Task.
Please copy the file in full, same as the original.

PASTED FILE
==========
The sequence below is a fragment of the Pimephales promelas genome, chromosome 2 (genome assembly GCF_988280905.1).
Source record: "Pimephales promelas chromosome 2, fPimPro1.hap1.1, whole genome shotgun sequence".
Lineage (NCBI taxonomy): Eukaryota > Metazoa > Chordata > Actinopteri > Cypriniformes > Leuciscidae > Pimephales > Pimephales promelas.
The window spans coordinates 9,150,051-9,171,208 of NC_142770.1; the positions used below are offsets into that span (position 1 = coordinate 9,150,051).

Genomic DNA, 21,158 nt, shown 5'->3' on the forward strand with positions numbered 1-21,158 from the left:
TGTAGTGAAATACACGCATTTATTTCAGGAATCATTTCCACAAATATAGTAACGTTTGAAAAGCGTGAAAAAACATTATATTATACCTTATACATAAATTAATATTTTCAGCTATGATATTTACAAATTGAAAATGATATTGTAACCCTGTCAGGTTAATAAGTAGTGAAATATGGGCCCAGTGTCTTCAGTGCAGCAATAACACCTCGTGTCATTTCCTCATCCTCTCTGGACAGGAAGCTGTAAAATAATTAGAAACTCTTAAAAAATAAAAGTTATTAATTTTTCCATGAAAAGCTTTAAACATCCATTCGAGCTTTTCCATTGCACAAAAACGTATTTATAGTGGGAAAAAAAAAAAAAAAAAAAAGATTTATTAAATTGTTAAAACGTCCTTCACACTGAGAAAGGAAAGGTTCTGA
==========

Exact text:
The sequence below is a fragment of the Pimephales promelas genome, chromosome 2 (genome assembly GCF_988280905.1).
Source record: "Pimephales promelas chromosome 2, fPimPro1.hap1.1, whole genome shotgun sequence".
Lineage (NCBI taxonomy): Eukaryota > Metazoa > Chordata > Actinopteri > Cypriniformes > Leuciscidae > Pimephales > Pimephales promelas.
The window spans coordinates 9,150,051-9,171,208 of NC_142770.1; the positions used below are offsets into that span (position 1 = coordinate 9,150,051).

Genomic DNA, 21,158 nt, shown 5'->3' on the forward strand with positions numbered 1-21,158 from the left:
TGTAGTGAAATACACGCATTTATTTCAGGAATCATTTCCACAAATATAGTAACGTTTGAAAAGCGTGAAAAAACATTATATTATACCTTATACATAAATTAATATTTTCAGCTATGATATTTACAAATTGAAAATGATATTGTAACCCTGTCAGGTTAATAAGTAGTGAAATATGGGCCCAGTGTCTTCAGTGCAGCAATAACACCTCGTGTCATTTCCTCATCCTCTCTGGACAGGAAGCTGTAAAATAATTAGAAACTCTTAAAAAATAAAAGTTATTAATTTTTCCATGAAAAGCTTTAAACATCCATTCGAGCTTTTCCATTGCACAAAAACGTATTTATAGTGGGAAAAAAAAAAAAAAAAAAAAGATTTATTAAATTGTTAAAACGTCCTTCACACTGAGAAAGGAAAGGTTCTGA